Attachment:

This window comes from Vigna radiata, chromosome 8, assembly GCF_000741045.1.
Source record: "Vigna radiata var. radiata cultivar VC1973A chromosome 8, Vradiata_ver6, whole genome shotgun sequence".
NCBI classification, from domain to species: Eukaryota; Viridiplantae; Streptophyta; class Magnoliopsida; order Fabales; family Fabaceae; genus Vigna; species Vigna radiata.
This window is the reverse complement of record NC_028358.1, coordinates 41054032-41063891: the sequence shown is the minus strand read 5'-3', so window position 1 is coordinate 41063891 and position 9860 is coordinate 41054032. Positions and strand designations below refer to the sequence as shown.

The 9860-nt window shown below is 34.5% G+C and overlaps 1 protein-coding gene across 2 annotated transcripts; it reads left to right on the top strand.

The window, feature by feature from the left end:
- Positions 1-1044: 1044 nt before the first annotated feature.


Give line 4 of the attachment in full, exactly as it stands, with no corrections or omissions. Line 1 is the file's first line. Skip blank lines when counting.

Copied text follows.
This window is the reverse complement of record NC_028358.1, coordinates 41054032-41063891: the sequence shown is the minus strand read 5'-3', so window position 1 is coordinate 41063891 and position 9860 is coordinate 41054032. Positions and strand designations below refer to the sequence as shown.